Gay, white professor sues historically black university for discrimination
- Dr. John Garland's lawsuit alleges that "a small, powerful group" worked to "destroy" his career, as well as the career of his husband.
- Garland has sued the university, as well as eight current and former employees.
A white professor is suing Alabama State University (ASU) over claims the historically black university discriminated against him and his partner based on their race and sexual orientation.
According to the lawsuit filed in federal court on June 11, Dr. John Garland is suing the ASU and eight current and former employees for racially discriminating against applicants for university positions and subsequently targeting him when he retaliated against those practices.
“[Garland’s supervisor] expressed his opinion, stated or implied, that Dr. Garland did not belong at the University and was not ‘suited to [the University’s] type of students’ because Dr. Garland is not African-American,” the lawsuit states.
Garland, who is a member of the Choctaw Nation but is identified as white by colleagues, was hired by the university in August 2008 as an adjunct professor. In January 2009, Garland was rehired as an assistant professor for the Master of Rehabilitation Counseling Program in the Department of Rehabilitation Studies in the College of Health Sciences (COHS).
His white same-sex partner, Dr. Steven Chesbro, was hired at the university around that time. They legally married in Maryland in February 2013.
Chesbro is currently dean of COHS, which the lawsuit alleges that students and faculty commonly refer to as “the White House.” He has an Equal Employment Opportunity Commission charge filed against the university.
“A small, powerful group at the University believes that Drs. Garland and Chesbro have no place at the University simply because of their non-African-American or non-Black identity,” the lawsuit reads. “This group, including combinations of the individually named Defendants, have conspired to destroy the careers and employment of these two dedicated teachers.”
“Some administrators and faculty welcome and support Drs. Garland and Chesbro as colleagues, while others reluctantly accept their presence as a necessary evil due to legal considerations,” the lawsuit continues.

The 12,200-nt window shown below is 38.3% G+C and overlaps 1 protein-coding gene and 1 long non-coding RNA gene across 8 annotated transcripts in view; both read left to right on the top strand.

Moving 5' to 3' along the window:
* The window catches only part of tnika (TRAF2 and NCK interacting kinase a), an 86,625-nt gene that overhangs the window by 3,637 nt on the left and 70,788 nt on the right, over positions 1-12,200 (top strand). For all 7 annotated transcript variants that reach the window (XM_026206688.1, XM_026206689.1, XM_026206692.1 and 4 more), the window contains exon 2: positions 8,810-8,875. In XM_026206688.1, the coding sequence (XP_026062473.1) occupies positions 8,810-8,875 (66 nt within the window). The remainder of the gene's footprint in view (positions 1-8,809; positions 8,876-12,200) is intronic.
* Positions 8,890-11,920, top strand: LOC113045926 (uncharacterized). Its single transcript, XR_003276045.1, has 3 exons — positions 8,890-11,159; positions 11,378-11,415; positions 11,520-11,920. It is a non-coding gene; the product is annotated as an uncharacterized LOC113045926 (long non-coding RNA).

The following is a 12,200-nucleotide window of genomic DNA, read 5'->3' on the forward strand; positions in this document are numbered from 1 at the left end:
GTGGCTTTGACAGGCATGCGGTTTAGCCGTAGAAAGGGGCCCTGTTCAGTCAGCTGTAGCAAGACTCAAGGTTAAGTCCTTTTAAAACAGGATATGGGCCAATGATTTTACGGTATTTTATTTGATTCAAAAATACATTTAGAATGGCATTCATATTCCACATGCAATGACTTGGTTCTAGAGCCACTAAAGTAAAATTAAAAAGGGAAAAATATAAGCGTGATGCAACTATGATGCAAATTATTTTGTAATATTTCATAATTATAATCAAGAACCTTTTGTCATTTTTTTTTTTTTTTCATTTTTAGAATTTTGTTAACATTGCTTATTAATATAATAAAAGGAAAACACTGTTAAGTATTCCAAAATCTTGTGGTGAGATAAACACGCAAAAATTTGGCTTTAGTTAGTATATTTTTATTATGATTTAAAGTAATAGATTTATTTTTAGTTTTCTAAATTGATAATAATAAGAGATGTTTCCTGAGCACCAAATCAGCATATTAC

A university spokesperson declined to comment on the case as it’s an ongoing lawsuit.
“ASU has just been served with a copy of the lawsuit today and since it concerns an on-going and active lawsuit, the University has no comment about it,” ASU officials told Campus Reform in a statement.
According to the lawsuit, Garland was promised that he would be “laterally” transferred to a different position in 2013 due to the tense he had with his supervisor, a violation Garland’s contract. The transfer reduced his salary by $23,000 per year.
Garland also alleges that the university operator would incorrectly inform callers that he “no longer works” at the university. A university operator provided Campus Reform with Garland’s email address—albeit an incorrect one—but refused to state whether or not the professor was still actively employed at the university.
The 46-year-old professor argues he is “entitled to reinstatement to his former position, or a comparable position, and the removal of derogatory, defamatory, and inaccurate material from his personnel file, back pay and lost benefits and ‘freedom to work in a non-discriminatory, non-retaliatory, and non-hostile environment.”
Garland's lawyer, Wayne Sabel, told Campus Reform that both men plan to stay at ASU but "will continue to seek a favorable resolution to the issues raised in the lawsuit and charge." Sabel said the case is expected to be litigated over the next year or so.
Neither Garland nor Chesbro responded to requests for comment from Campus Reform. An automated email from Garland said he is out of the office until after July 7.
According to the Montgomery Advertiser, this isn’t the first discrimination suit ASU has faced in federal court. The 11th U.S. Circuit Court of Appeals upheld a sexual and racial discrimination verdict which awarded $1 million in back pay and lost wages to three female employees in September 2013.
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